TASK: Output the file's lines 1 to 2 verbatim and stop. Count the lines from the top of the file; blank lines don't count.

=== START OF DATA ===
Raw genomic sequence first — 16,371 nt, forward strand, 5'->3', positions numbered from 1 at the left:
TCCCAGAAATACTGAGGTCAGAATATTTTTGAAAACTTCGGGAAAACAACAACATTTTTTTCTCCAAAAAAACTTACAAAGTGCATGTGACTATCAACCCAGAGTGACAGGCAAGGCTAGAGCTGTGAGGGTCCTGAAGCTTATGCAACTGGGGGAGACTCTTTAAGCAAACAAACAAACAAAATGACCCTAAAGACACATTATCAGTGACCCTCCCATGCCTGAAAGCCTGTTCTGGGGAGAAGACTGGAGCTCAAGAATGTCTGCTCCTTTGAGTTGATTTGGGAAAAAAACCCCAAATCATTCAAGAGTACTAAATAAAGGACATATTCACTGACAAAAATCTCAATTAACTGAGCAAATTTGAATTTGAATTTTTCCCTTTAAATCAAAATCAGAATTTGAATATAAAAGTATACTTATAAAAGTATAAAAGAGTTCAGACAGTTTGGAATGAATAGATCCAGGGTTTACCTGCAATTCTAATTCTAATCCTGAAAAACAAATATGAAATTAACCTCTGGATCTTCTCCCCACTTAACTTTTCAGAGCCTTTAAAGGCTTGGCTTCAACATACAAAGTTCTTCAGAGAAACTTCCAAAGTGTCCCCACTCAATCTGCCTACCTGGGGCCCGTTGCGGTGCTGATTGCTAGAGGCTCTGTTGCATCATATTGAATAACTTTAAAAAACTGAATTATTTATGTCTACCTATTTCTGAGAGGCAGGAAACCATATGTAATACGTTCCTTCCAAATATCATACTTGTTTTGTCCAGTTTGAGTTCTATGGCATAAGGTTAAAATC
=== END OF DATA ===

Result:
Raw genomic sequence first — 16,371 nt, forward strand, 5'->3', positions numbered from 1 at the left:
TCCCAGAAATACTGAGGTCAGAATATTTTTGAAAACTTCGGGAAAACAACAACATTTTTTTCTCCAAAAAAACTTACAAAGTGCATGTGACTATCAACCCAGAGTGACAGGCAAGGCTAGAGCTGTGAGGGTCCTGAAGCTTATGCAACTGGGGGAGACTCTTTAAGCAAACAAACAAACAAAATGACCCTAAAGACACATTATCAGTGACCCTCCCATGCCTGAAAGCCTGTTCTGGGGAGAAGACTGGAGCTCAAGAATGTCTGCTCCTTTGAGTTGATTTGGGAAAAAAACCCCAAATCATTCAAGAGTACTAAATAAAGGACATATTCACTGACAAAAATCTCAATTAACTGAGCAAATTTGAATTTGAATTTTTCCCTTTAAATCAAAATCAGAATTTGAATATAAAAGTATACTTATAAAAGTATAAAAGAGTTCAGACAGTTTGGAATGAATAGATCCAGGGTTTACCTGCAATTCTAATTCTAATCCTGAAAAACAAATATGAAATTAACCTCTGGATCTTCTCCCCACTTAACTTTTCAGAGCCTTTAAAGGCTTGGCTTCAACATACAAAGTTCTTCAGAGAAACTTCCAAAGTGTCCCCACTCAATCTGCCTACCTGGGGCCCGTTGCGGTGCTGATTGCTAGAGGCTCTGTTGCATCATATTGAATAACTTTAAAAAACTGAATTATTTATGTCTACCTATTTCTGAGAGGCAGGAAACCATATGTAATACGTTCCTTCCAAATATCATACTTGTTTTGTCCAGTTTGAGTTCTATGGCATAAGGTTAAAATC